With spring being a bit earlier and warmer, our amphibian friends have been active a bit earlier than in most years. With so many wetlands being lost to development in our valley bottom, many Okanagan and Similkameen region salamanders and frogs are considered at risk. Want to get to know the frogs and salamanders that we share our valleys with?  Scroll through this slide show!

We're Hiring!

Think you have what it takes to be a Stewardship Technician with us?

We are hiring up to 3 summer interns through Canada Summer Jobs (pending approval).  View the job posting HERE and get your application in before April 25!

2015 Annual Report

The second full year that Okanagan Similkameen Stewardship has been in operation has been a great success with so many exciting projects.  

Read all about them in our 2015 Annual Report!

Creature Close-ups

Do you like wildlife trivia?  Follow us on Facebook for Creature Close-ups and test how well you know your wild neighbours!

16 Resolutions for Wildlife in 2016

With a new year beginning, in addition to making resolutions for health, why not make a few changes to improve lives of wildlife.  Here are 16 resolutions for 2016.

1. Stay informed.  Learn about native wildlife and habitats and sign up to receive our newsletter.  It comes by email just twice a year and won't waste paper or muddy up your inbox.  View past newsletters HERE and sign up to receive future ones by email at info@osstewardship.ca.

2. Create a habitat refuge or garden on your property. Plant a wildflower garden with native flowers, grasses, shrubs, and trees. Create brush piles as refuges for wildlife.
This may sound a bit intimidating, but even a small garden can create habitat for our native pollinators. If you don't have space, consider helping out with our community restoration initiatives.

3. Learn about invasive plants and do your part to stop their spread. Learn more about how to help at http://www.oasiss.ca/

4. Leave dead or dying trees standing on your property when it is safe to do so. Dead trees are very important habitat to a large number of animals including woodpeckers, owls and bats.

Bluebird using a bird box

5.Install nesting boxes. Nest boxes come in all shapes and sizes; little ones for bluebirds and big ones for western screech owls. Bat boxes can help attract bats to your property and control insect pests. Mason bee boxes help out some of our sweet little native pollinators. We have several types of nest boxes available to Wildlife Habitat Stewards.

6. Become a Wildlife Habitat Steward.  If you have a natural area on your property, like a creek, pond, forested area, grassland or rugged terrain, consider this program.  Participants receive assistance with habitat enhancement initiatives such as native plants, fencing, nest box installation and even pond construction projects as well as recognition for their efforts.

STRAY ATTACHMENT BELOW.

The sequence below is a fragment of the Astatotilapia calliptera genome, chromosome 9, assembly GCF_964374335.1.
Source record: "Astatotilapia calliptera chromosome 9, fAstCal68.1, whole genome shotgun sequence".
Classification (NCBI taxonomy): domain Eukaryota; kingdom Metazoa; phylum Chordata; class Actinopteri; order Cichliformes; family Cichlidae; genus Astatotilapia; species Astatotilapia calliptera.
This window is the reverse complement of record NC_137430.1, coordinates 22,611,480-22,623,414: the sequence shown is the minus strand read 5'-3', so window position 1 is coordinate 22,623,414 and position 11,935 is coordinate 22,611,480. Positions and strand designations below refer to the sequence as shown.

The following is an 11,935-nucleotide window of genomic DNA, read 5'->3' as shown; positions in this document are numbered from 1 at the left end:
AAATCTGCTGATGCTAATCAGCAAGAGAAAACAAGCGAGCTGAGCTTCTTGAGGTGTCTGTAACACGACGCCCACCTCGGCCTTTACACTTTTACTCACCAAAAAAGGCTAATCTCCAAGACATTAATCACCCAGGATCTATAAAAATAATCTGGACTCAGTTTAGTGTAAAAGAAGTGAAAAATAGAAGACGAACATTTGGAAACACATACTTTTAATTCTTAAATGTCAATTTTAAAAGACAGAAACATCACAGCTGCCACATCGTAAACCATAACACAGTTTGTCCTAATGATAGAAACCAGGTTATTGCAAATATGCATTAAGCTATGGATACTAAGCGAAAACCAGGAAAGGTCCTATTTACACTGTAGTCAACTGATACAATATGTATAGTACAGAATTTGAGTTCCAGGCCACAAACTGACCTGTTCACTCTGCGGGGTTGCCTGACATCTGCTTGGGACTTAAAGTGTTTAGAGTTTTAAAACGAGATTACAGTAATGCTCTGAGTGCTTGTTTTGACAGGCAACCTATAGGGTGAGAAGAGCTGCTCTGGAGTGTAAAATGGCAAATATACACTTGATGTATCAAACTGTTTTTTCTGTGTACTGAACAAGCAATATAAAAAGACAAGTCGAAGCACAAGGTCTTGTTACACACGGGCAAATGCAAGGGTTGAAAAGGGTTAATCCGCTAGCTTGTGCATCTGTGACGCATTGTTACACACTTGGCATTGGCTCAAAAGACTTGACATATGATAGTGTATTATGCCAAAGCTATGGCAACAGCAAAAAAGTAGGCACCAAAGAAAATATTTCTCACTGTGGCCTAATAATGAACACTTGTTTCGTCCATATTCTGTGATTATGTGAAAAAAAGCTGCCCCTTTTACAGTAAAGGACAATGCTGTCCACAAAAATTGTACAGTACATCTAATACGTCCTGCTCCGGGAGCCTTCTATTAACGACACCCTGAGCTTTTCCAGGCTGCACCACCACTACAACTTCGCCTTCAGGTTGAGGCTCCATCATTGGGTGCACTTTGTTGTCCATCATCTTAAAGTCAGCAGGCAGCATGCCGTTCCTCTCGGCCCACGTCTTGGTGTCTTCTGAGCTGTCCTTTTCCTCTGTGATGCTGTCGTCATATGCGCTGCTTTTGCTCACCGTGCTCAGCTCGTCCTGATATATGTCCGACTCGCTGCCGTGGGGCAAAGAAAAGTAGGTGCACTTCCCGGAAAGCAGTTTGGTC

Frog using a froglog. Photo by Rich Mason
7. If you have a pool, consider adding frog logs. These are escape ramps that may help amphibians that fall in your pool get back out and on their way to a more appropriate pond.

8. Reduce energy use at home, at work and in your vehicle. You may qualify for a free energy saving kit from FortisBC or BCHydro, and be sure to check out their energy saving tips. This will help ensure a healthy planet for us and the wild things we share it with.

9. Watch for wildlife on our roads. If you see a turtle, snake, frog, badger or salamander crossing the road, and it is safe to do so, please help it across in the direction it was traveling. Turtles are very stubborn. If you take them back to the side of the road they started on they will try to cross the road again, and again, and again.

10. Purchase paper products made from post consumer recycled paper to help save our forests.

11. Keep your cats indoors, especially during nesting and fledging season.  Cats are the number one killer of birds in wildlife.

12. Be a citizen scientist.  Participate in Amphibian ID workshops and other community initiatives.  Learn how to accurately identify wildlife and how to report your findings so they may aid in the recovery of species at risk.  Follow our blog, facebook page and twitter account to learn about upcoming citizen science opportunities.

13. Bring your own shopping bags. No need to use all those plastic bags- bring your own reusable bags when shopping. As a bonus, you won't have a drawer full of crumbled up bags anymore!

14. Volunteer!  Consider volunteering for a community stewardship project.  Volunteering can include office work, planting trees, picking up garbage or helping stop the spread of invasive plants.

15. Get outside!  Go out and enjoy wildlife and natural areas.

16. Consider donating to a charitable organization like OSS that helps protect wildlife or its habitat.

Consider keeping at least one resolution for wildlife in 2016!  You won't regret it.

Thank you to our partners and funders

Thank you to our partners and funders